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Who are the Fattest Americans? And the Prize Goes To...

Obesity on the Rise in 28 states. (CBS/AP Photo). CBS/AP

(CBS) When it comes to flabby citizens, Mississippi takes the cake - for the sixth year in a row. But a new survey shows that obesity is a growing problem not just in the Magnolia State - where a whopping 34 percent of the adults are obese - but across the U.S. map.

Over the past year, obesity among adults rose in 28 states, with 38 states now reporting adult obesity rates of over 25 percent, according to the annual survey, released jointly by the nonprofit groups Trust for America's Health and the Robert Wood Johnson Foundation.

As recently as 1991, no state had an obesity rate above 20 percent.

Obesity is especially common in the South. It has 10 out of the 11 states with the highest obesity rates, including Mississippi along with Alabama and Tennessee, which tied for second place.

Michigan is the only state in the top 11 that is not in the South.

Northeastern and Western states have the lowest rates of adult obesity, with Colorado remaining the skinniest state at 19 percent.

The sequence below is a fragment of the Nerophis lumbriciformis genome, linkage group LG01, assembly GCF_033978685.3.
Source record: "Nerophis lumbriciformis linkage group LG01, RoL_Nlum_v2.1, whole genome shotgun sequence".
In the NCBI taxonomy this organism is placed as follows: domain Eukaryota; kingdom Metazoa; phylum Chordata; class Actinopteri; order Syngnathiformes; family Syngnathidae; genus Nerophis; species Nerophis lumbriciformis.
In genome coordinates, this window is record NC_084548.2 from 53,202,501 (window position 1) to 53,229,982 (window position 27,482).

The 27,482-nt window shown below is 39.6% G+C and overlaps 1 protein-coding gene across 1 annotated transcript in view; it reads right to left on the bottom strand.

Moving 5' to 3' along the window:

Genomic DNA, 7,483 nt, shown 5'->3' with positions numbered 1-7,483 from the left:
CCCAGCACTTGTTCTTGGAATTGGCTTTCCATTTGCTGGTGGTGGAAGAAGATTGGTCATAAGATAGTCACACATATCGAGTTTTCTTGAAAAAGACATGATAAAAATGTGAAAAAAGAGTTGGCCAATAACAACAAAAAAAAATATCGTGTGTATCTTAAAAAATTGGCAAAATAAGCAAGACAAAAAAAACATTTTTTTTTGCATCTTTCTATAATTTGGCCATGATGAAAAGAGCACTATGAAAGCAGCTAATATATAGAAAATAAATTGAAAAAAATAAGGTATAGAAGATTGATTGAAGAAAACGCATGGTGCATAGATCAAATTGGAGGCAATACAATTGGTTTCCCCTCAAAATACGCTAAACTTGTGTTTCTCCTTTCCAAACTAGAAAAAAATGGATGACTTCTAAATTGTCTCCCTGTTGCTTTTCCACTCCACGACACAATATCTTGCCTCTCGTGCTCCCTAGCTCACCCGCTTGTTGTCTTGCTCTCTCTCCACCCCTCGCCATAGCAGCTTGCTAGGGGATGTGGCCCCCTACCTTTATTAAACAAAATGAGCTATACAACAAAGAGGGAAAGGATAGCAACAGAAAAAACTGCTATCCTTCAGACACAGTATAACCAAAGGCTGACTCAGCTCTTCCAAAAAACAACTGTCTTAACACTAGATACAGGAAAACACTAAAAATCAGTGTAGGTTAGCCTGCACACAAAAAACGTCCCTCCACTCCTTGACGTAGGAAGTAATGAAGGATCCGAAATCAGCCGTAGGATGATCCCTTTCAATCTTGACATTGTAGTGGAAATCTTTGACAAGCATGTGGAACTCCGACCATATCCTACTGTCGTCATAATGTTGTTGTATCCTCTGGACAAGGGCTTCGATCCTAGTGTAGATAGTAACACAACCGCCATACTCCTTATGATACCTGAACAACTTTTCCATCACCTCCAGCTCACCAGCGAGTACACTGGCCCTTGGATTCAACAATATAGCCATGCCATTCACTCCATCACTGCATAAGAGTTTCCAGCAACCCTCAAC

In addition to regional disparities in obesity rates, the survey shows strong racial and disparities. In at least 40 states, Blacks and Latinos are more likely than Whites to be obese.

Poor people bear the biggest brunt of the obesity epidemic. The survey shows that 35 percent of adults earning less than $15,000 a year are obese, compared with 25 percent of adults earning $50,000 or more.

"Millions of Americans still face barriers - like the high cost of healthy foods and lack of access to safe places to be physically active - that make healthy choices challenging," Jeffrey Levi, PhD, the trust's executive director, said in a prepared statement.

The survey also shows that many parents, which recognize that childhood obesity is a big problem in America are bad at recognizing weight problems in their own children.

Eight out of 10 parents believe that their children are at a healthy weight, but research shows that nearly one in three children and teens are overweight or obese.

So Americans may know that obesity is a big problem, but are we willing to do what it takes to address the problem?

Fat chance.

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